4. Make sure you are eating 4-8 servings of non-starchy vegetables per day like cucumbers, peppers, broccoli, asparagus, lettuce, avocado, spinach, celery, bok choy etc. They are full of wholesome life-sustaining nutrients like fiber, vitamins, minerals, water and even some plant-based protein. Any vegetable you can eat raw falls into this category. By filling up on low-calorie, low-sugar vegetables you will be less likely to eat bad foods. The next time you think you are hungry as yourself “Can I eat a plate of broccoli?” If the answer is no, you’re not really hungry….what you have is a craving (or your body needs water). Food is fuel and most eating is borne out of an emotional response as opposed to actual hunger. Learn to tell the difference.
5. Work out with weights (aka resistance training) 3-4 days per week. If you don’t know how (or aren’t motivated) get a book or hire a trainer. Resistance training increases lean muscle and metabolic rate. In head-to-head comparisons, resistance training does a better job at burning fat than the same amount of cardio. Make sure you are progressively challenging yourself by increasing weights, sets and/or time under tension. Resistance training changes the shape of the body and cardio-only training makes the body smaller (only in some cases) and increases hunger. We have all seen plenty of overweight marathon runners. Do both but with an emphasis on weights.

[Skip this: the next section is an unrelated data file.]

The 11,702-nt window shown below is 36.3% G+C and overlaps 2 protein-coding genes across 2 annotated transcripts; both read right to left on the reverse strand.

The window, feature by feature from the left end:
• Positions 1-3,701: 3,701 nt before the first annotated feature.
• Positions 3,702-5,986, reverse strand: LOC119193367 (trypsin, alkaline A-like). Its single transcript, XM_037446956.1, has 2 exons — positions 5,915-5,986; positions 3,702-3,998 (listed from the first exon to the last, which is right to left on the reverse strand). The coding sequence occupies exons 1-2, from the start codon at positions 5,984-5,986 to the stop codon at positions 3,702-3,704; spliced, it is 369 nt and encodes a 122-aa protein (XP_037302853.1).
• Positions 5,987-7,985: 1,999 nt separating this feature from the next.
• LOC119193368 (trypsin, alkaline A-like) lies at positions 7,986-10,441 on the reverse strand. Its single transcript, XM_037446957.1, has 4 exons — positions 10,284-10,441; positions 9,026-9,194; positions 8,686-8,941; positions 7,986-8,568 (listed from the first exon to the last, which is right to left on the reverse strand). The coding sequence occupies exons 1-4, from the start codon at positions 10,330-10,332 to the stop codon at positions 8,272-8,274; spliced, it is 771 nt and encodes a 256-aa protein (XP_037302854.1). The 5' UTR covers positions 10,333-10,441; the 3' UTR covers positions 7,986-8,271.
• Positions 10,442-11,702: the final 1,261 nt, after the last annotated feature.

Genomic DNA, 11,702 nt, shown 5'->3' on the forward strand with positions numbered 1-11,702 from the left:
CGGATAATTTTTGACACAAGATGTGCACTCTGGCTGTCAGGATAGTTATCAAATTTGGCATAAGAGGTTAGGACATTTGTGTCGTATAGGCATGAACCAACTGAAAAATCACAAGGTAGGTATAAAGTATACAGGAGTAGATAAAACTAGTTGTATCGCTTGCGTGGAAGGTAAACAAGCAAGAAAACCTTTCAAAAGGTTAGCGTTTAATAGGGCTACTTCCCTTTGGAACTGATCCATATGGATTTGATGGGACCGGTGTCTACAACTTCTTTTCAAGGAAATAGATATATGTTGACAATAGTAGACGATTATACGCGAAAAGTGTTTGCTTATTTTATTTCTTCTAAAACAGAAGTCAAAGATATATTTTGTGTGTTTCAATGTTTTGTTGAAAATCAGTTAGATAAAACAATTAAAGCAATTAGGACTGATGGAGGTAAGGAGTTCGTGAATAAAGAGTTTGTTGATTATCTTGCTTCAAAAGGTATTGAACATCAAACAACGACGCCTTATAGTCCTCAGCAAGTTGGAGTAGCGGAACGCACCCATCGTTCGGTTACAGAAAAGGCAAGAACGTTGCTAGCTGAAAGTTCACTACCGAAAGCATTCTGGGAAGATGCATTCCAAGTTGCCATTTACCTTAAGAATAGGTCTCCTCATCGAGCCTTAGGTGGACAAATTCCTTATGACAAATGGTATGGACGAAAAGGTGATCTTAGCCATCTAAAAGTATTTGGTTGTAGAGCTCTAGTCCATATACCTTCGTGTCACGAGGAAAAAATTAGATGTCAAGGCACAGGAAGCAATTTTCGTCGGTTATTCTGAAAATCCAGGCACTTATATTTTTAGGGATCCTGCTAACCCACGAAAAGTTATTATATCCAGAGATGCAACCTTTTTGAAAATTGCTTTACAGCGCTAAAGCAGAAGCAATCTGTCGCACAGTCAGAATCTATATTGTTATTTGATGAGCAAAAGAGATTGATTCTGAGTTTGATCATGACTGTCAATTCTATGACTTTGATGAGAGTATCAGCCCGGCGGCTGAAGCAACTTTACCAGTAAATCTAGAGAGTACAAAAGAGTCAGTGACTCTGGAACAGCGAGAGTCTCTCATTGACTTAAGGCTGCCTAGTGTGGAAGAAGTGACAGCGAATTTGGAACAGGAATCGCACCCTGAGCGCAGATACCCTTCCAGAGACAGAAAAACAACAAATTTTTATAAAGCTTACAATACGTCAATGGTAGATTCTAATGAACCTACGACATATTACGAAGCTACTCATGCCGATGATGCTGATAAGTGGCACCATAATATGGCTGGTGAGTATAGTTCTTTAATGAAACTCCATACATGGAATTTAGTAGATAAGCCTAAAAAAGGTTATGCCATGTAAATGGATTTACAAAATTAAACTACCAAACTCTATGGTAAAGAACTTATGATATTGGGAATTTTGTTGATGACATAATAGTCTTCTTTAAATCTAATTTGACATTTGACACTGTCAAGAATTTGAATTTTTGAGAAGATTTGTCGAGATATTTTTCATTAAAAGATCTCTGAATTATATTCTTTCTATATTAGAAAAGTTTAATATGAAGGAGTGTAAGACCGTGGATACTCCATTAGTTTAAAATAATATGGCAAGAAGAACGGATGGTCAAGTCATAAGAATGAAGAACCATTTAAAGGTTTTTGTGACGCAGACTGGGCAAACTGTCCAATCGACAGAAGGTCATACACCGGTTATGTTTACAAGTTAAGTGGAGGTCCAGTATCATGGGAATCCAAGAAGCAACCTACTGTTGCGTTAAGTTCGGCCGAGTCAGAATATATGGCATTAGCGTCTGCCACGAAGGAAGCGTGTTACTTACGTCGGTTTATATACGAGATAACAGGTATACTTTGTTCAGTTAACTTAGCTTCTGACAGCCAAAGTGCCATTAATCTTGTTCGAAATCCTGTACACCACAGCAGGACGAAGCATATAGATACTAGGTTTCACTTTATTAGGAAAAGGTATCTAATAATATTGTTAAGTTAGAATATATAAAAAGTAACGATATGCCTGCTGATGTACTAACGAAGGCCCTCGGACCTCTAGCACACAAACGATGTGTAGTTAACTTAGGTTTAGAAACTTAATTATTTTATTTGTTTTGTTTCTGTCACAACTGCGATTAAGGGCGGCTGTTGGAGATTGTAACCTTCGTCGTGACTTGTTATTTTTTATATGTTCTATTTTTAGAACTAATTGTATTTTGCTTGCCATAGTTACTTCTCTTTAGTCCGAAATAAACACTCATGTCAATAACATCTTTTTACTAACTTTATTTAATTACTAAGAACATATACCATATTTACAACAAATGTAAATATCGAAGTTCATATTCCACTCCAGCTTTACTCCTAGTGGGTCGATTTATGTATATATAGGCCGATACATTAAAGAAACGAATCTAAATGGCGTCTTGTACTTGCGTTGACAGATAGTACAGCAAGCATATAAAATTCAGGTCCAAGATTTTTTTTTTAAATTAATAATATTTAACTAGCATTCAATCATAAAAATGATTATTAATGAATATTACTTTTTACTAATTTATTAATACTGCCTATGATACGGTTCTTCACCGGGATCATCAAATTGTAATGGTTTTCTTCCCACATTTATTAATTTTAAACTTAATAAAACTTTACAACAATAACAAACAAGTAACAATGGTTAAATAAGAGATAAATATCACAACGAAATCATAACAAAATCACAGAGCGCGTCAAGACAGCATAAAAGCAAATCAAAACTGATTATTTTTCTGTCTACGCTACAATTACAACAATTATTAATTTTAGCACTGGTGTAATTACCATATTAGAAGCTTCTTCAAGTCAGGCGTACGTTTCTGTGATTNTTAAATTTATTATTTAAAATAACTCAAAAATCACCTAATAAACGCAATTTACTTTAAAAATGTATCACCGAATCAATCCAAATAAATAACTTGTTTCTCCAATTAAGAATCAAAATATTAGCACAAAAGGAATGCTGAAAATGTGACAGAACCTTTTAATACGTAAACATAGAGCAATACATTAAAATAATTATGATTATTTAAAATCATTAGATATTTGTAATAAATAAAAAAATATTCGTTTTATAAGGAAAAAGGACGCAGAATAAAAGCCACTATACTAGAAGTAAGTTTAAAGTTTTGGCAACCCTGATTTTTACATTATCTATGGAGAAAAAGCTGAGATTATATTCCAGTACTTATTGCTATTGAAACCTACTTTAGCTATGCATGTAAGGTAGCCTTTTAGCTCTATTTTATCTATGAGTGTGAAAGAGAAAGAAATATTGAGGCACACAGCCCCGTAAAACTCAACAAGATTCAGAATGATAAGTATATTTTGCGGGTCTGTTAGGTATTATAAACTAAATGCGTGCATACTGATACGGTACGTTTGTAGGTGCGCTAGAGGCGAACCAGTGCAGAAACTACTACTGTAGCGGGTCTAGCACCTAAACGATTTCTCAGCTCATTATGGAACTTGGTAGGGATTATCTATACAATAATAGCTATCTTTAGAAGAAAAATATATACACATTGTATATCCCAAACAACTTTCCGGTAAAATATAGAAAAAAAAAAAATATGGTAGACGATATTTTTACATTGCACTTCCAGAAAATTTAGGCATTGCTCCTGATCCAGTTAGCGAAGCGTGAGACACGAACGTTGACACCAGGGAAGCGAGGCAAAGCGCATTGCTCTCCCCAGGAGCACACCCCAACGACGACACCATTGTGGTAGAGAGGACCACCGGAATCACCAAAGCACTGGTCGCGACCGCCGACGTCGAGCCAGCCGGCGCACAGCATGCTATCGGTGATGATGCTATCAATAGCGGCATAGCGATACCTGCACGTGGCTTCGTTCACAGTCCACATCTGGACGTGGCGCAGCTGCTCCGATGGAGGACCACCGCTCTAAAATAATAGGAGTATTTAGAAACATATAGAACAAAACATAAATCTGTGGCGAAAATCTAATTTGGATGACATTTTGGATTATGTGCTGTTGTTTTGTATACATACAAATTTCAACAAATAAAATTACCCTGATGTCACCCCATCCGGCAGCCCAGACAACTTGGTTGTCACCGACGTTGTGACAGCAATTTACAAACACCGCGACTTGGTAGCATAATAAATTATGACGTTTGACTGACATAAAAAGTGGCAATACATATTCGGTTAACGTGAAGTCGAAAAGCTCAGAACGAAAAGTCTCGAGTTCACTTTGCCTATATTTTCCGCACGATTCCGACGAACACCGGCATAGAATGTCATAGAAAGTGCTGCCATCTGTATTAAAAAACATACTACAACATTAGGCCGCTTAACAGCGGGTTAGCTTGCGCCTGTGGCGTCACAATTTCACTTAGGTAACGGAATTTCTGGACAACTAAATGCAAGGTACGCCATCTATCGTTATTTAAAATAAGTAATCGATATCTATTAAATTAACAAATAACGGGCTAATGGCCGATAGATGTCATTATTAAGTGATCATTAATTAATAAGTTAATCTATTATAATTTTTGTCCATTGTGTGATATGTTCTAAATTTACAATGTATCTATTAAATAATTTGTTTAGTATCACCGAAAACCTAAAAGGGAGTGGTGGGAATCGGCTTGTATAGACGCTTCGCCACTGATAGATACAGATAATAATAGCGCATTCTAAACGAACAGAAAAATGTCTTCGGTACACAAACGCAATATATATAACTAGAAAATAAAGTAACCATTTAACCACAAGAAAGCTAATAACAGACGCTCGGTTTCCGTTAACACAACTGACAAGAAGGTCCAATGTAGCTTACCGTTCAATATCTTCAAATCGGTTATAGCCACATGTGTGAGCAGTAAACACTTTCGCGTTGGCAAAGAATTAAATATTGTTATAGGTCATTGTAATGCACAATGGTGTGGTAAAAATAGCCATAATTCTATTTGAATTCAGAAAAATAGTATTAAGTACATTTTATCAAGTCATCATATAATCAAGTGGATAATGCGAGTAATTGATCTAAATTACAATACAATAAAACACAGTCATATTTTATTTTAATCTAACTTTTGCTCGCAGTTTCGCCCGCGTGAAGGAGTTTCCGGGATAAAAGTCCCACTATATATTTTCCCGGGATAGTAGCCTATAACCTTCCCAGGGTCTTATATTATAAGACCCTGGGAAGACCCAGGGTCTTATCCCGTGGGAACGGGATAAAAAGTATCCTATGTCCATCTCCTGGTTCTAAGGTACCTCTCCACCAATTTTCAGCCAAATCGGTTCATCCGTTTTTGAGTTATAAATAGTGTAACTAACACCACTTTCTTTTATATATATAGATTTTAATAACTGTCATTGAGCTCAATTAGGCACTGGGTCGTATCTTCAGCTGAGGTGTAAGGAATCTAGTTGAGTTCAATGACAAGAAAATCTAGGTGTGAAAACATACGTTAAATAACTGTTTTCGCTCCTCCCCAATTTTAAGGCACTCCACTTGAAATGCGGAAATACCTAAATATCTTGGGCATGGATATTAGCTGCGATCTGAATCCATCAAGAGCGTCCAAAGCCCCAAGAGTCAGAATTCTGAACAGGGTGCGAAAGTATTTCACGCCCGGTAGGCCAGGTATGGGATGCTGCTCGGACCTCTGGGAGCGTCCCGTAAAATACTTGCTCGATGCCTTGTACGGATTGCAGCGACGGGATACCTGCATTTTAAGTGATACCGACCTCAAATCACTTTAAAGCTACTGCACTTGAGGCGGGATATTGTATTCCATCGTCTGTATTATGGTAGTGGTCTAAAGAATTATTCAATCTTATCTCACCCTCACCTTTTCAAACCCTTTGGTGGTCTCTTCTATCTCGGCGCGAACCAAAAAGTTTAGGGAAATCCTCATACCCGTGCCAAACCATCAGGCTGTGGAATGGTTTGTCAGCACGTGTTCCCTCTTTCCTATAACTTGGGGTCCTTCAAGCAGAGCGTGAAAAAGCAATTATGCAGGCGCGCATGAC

6. Limit carbs. Somewhere between 50-150 grams per day (most should come from vegetables). Believe it or not, you do not need carbs to sustain life. Everyone knows pasta, rice, bread, and pastries have a boatload of simple carbs but so do many fruits, flavored yogurts, several salad dressings, most root vegetables and highly processed meats like hot dogs. Make sure to eliminate most carbs at night and on an empty stomach. These macronutrients raise your insulin levels and promote fat storage. Eating carbs before bed is doubly bad because your body will not have the time to work off these sugars and they will go right to your fat cells. The best time to eat carbs is in the 2 hour window post workouts. NOTE: Some people tend to do well on a high carbohydrate diet. Find what works for you.